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What am I thinking of? (it is facebook that asks me, he at least).

It is late at night and Venus, very bright, has set for hours. On March 4, two months ago, we closed the doors of the Bernini Theatre in Ariccia.

From that moment the work, the daily commitment, the constant planning of the next opening time, the summer programmes, everything that filled my time with possible certainties to guarantee relative confidence in the future, has been taken away from me.

Temporarily, it seems. Like so many other people, in particular the companions of art. And all this to protect everyone’s life.

Two months have passed.

The perception of the passage of time has gradually changed.

At first, in the first days we lived relegated to the house, it was dystopian, still modelled on the rhythms hitherto adopted or suffered, marked by working hours, deadlines, appointments.

From the often senseless race through an unused present to guide a possible, desired future. But above all the inexorable passage of time perceived as a loss.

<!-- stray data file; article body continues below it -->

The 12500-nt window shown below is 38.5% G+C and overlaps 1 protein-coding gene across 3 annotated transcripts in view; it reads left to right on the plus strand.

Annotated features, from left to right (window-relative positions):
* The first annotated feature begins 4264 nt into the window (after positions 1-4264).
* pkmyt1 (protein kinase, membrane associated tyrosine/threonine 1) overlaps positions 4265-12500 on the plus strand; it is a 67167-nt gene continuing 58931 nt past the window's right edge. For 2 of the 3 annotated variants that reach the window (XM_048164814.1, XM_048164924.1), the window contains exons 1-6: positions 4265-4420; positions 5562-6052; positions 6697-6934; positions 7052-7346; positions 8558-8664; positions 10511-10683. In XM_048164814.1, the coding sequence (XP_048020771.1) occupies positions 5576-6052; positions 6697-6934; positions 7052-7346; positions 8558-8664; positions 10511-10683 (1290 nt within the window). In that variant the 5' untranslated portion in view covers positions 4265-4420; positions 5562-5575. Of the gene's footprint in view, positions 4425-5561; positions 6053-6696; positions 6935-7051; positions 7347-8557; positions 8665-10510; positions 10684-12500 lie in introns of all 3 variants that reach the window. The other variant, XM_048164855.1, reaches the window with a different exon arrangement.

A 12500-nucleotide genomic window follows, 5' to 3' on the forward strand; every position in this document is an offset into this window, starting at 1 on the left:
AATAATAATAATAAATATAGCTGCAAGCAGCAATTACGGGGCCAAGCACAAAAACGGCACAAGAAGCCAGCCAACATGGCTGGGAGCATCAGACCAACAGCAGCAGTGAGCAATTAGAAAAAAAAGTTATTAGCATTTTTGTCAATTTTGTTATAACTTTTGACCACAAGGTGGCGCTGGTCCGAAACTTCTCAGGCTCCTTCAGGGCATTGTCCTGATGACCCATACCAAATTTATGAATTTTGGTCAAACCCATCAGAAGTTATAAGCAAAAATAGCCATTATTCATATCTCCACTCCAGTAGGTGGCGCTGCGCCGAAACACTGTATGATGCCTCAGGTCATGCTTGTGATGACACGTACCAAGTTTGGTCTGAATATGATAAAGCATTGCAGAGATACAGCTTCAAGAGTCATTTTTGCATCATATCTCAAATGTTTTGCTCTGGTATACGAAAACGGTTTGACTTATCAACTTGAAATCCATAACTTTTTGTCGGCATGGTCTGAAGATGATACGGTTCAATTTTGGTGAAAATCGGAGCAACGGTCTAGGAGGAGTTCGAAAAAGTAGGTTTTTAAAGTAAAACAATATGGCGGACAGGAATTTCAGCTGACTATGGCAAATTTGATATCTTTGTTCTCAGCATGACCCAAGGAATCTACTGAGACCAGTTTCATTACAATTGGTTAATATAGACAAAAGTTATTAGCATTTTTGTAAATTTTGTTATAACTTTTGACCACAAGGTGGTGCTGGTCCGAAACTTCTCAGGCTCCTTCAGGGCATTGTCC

Then, day by day, the horizon of events began to move, to move away, to get lost in an indefinite future moment, however distorted. And time began to creep, to hesitate, to contract suddenly, and to expand immediately thereafter.

A powerful and tragic tale of Kafka – The Emperor’s Message – offers a possible metaphor for what is inexorably happening in my time.

A message that will never reach its destination. And I start to be afraid.

Not of the coronavirus, of which I can at most have an abstract fear (at least for the moment, and thanks be to God).

I could devote myself to feeding the fear of the virus if I were not, every day that passes, inhabited by another fear, much more concrete, that grows, and which I believe – indeed I am sure – is infecting more than the virus.

Let us out soon. Let us out.

Give us back the world tomorrow. I beg you.

Otherwise, when the time comes, going out for me will no longer make sense.

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